Western blotting

After preincubation for 1 h with AG1478 (50 nM; Sigma-Aldrich) or MM (10 μM; Tocris) keratinocytes were stimulated for 15 or 30 min for detection of Phospho-EGFR and Phospho-ERK1/2 or Phospho-NF-κB p65 and Phospho-p38 MAPK, respectively. Subsequently, cells were lysed and prepared as described previously9,52. After gel electrophoresis and blotting membranes were blocked with 5% bovine serum albumin (BSA; Sigma-Aldrich) for 1 h at 37 °C, membranes were incubated with anti-Phospho-NF-κB p65 (Ser 536) Antibody (1:1000), anti-Phospho-p38 MAPK (Thr180/Tyr182) (D3F9) XP Rabbit mAb (1:1000), anti-Phospho-EGFR (Tyr1068) (D7A5) XP Rabbit mAb (1:1000) or anti-Phospho-p44/42 MAPK (Erk1/2) (Thr202/Tyr204) (D13.14.4E) XP Rabbit mAb (1:1000) (all from NEB, Germany) over night at 4 °C and incubated with anti-rabbit horseradish-peroxidase (HRP)-conjugated secondary antibody (NEB; 1:1000) for 1 h. Then blots were developed with SignalFire ECL reagent (NEB) and visualised by PXi Touch gel imaging system (Syngene, UK). The membranes were stripped with Restore Western Blot Stripping Buffer (Thermo Scientific) and further reprobed with anti-β-actin rabbit antibody (clone 13E5, 1:1000, NEB), anti-p38 MAPK (D13E1) XP Rabbit mAb, anti-EGFR (D38B1) XP Rabbit mAb or anti-p44/42 MAPK (Erk1/2) (137F5) Rabbit mAb (all 1:1000; NEB) to confirm comparable protein loading. Values of protein expression were measured by densitometry and normalised to β-actin-, p38 MAPK-, EGFR- or p44/42 MAPK-levels using ImageJ version 1.46r.


After 24 h of stimulation, cell culture media were assayed for IL-8, IL-6, IL-1α or IL-12p70 by using commercially available ELISA kits (ELISA-Ready Set Go; eBioscience).

RNA isolation, cDNA synthesis and quantitative RT-PCR

Total RNA isolation, cDNA synthesis and quantitative RT-PCR (qPCR) were performed as described previously49. The following primers (synthesised by TIB Molbiol, Germany) were used: YWHAZ53, CCR7, hBD2 and hBD354 and IL-1α and IL-1β9 as published previously; MCP-1, 5′-CATTGTGGCCAAGGAGATCTG-3′ and 5′-CTTCGGAGTTTGGGTTTGCTT-3′ and IL-18, 5′-TGCCAACTCTGGCTGCTAAA-3′ and 5′-TTGTTGCGAGAGGAAGCGAT-3′. Fold difference in gene expression was normalised to the housekeeping gene YWHAZ which showed the most constant level of expression.

In vitro migration assay

To analyse CCR7-dependent migration MoDCs were harvested, washed two times in PBS and stimulated with LPS in the presence or absence of Pep19-2.5 for 48 h, as described above. After washing, 5 × 105 cells were added to the upper well of a 24-well transwell plate with 5 μm pore size (BD Bioscience). Complete medium in the lower well was supplemented with rh-CCL21 (100 ng/ml; Miltenyi Biotech). MoDCs were allowed to migrate for 2.5 h. The migrated cells were harvested and counted in a FACSCalibur flow cytometer for 130 s. Cell debris was excluded by scatter gates.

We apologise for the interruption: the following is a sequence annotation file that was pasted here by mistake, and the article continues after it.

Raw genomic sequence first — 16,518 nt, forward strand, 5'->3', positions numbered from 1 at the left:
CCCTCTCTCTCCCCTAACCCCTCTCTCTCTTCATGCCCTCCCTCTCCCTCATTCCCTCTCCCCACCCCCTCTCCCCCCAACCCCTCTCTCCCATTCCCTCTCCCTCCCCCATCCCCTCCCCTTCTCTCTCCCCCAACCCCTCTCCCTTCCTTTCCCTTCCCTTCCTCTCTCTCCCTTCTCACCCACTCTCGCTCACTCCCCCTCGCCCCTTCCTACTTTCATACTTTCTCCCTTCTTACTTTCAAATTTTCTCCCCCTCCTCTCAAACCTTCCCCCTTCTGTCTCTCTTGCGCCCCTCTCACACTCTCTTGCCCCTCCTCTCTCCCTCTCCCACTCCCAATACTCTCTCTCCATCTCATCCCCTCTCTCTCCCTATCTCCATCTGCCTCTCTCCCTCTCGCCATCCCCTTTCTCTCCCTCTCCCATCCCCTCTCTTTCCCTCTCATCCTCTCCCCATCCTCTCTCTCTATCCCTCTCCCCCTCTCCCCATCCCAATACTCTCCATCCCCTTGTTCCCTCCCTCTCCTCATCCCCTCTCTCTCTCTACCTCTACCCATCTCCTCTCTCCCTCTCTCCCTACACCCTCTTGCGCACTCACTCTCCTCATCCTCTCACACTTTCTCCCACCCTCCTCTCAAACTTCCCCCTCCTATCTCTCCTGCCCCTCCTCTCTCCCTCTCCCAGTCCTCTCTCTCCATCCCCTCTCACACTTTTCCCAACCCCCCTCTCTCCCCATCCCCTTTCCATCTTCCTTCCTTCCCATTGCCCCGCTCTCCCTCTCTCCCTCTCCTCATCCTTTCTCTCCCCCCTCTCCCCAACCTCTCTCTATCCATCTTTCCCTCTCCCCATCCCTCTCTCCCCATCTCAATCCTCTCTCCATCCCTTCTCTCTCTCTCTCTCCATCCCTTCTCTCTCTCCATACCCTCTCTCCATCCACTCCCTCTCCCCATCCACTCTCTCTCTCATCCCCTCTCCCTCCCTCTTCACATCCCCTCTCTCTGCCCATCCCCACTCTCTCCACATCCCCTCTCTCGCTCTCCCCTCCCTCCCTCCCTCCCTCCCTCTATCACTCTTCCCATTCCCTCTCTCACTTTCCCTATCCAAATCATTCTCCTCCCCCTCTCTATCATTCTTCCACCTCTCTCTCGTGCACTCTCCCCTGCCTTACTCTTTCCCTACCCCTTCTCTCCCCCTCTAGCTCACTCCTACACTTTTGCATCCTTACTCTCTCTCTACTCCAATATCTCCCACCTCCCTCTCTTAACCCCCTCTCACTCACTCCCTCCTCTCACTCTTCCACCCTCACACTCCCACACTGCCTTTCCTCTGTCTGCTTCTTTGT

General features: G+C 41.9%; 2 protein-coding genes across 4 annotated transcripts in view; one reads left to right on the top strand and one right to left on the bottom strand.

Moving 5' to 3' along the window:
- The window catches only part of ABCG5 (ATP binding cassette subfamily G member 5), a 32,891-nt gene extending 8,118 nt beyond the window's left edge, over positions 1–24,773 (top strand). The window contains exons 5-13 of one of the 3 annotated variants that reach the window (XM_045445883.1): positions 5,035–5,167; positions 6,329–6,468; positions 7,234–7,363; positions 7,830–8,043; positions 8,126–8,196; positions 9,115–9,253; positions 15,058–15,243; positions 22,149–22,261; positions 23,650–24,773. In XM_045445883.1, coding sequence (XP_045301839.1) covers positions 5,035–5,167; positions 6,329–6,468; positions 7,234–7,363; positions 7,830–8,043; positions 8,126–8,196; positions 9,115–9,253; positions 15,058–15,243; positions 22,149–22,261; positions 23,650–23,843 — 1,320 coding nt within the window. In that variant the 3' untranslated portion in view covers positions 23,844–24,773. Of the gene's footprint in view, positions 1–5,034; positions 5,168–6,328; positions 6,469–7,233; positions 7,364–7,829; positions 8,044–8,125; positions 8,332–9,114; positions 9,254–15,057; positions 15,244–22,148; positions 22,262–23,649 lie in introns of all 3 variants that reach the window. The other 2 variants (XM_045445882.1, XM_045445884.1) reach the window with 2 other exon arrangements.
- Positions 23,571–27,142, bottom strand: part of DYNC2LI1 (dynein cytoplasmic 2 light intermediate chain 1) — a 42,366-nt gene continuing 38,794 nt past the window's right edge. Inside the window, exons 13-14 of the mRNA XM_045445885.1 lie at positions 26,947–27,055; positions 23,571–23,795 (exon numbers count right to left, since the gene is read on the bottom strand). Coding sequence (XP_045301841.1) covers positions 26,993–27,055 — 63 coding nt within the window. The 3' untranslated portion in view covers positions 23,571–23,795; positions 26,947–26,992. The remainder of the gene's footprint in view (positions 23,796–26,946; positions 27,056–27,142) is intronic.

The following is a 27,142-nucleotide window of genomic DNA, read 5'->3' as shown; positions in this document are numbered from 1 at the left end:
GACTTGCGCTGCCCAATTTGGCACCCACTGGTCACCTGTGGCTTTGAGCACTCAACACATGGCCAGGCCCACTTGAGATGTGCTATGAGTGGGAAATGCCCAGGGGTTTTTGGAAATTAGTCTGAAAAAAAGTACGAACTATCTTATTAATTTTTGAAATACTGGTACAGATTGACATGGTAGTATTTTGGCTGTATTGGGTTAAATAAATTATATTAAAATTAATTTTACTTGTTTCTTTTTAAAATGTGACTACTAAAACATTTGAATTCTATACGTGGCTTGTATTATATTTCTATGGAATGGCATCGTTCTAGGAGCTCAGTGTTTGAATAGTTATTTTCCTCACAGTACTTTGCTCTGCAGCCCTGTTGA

Statistical analysis

Data are depicted as means + SD. Statistical significance of differences was determined by one-sample t test or one-way analysis of variance (ANOVA) followed by Bonferroni post-hoc analysis and considered significant at p ≤ 0.05. Statistical analysis was performed using GraphPad Prism 6.0 (GraphPad software, San Diego, USA).

Additional Information

How to cite this article: Pfalzgraff, A. et al. Synthetic antimicrobial and LPS-neutralising peptides suppress inflammatory and immune responses in skin cells and promote keratinocyte migration. Sci. Rep. 6, 31577; doi: 10.1038/srep31577 (2016).


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A.P. and Q.S. gratefully acknowledge a doctoral fellowship from the Elsa-Neumann-Scholarship programme, Berlin, Germany and China Scholarship Council, China, respectively. We acknowledge support by the German Research Foundation and the OpenAccess Publication Funds of the Freie Universität Berlin.

Author information


  1. Freie Universität Berlin, Institute of Pharmacy (Pharmacology and Toxicology), Berlin, Germany

    • Anja Pfalzgraff
    • , Qi Su
    •  & Günther Weindl
  2. Research Center Borstel, Leibniz-Center for Medicine and Biosciences, Divisions of Biophysics, Borstel, Germany

    • Lena Heinbockel
    • , Thomas Gutsmann
    •  & Klaus Brandenburg


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A.P. and Q.S. performed the experiments. L.H., T.G. and K.B. designed the peptides. G.W. supervised the work. A.P., L.H., K.B. and G.W. conceived the experiments. A.P. and G.W. designed the experiments, analysed data and wrote the manuscript. All authors reviewed the manuscript.

Competing interests

The authors declare no competing financial interests.

Corresponding author

Correspondence to Günther Weindl.